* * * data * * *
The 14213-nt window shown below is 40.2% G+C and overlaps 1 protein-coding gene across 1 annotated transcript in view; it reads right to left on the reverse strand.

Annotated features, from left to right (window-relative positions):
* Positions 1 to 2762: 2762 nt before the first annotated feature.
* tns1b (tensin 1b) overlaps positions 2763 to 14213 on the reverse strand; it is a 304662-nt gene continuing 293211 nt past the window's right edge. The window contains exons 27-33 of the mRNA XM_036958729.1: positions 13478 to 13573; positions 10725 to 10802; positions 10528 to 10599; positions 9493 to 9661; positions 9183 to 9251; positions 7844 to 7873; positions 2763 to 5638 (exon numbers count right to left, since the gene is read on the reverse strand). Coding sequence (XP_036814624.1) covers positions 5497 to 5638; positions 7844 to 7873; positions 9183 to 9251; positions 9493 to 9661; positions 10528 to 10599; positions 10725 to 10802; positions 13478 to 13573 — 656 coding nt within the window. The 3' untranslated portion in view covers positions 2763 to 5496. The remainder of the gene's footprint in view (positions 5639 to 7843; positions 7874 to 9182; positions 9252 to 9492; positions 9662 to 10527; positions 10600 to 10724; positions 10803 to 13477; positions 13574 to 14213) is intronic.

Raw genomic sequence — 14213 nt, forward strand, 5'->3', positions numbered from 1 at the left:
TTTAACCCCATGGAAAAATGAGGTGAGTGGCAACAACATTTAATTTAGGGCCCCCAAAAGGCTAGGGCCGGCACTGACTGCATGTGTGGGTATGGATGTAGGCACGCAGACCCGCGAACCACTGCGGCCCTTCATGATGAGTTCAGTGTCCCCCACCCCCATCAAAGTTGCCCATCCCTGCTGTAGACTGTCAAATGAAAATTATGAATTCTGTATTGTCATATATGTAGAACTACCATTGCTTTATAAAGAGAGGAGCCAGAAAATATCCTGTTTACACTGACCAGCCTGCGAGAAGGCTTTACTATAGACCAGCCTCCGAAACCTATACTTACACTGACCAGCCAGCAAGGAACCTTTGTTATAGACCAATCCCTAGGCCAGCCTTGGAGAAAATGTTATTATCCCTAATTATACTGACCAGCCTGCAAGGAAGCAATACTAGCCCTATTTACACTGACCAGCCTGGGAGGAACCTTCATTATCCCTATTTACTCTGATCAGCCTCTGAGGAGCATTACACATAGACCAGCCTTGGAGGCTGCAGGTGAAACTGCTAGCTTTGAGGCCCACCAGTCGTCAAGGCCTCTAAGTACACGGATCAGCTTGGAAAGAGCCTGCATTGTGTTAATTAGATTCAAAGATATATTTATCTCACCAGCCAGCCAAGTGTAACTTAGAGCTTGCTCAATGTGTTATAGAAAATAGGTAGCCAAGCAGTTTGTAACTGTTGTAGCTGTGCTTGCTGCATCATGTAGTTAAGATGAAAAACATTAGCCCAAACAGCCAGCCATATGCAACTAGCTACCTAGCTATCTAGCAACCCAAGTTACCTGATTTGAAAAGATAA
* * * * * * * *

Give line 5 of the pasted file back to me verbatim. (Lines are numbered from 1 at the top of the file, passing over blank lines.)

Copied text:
Raw genomic sequence — 14213 nt, forward strand, 5'->3', positions numbered from 1 at the left: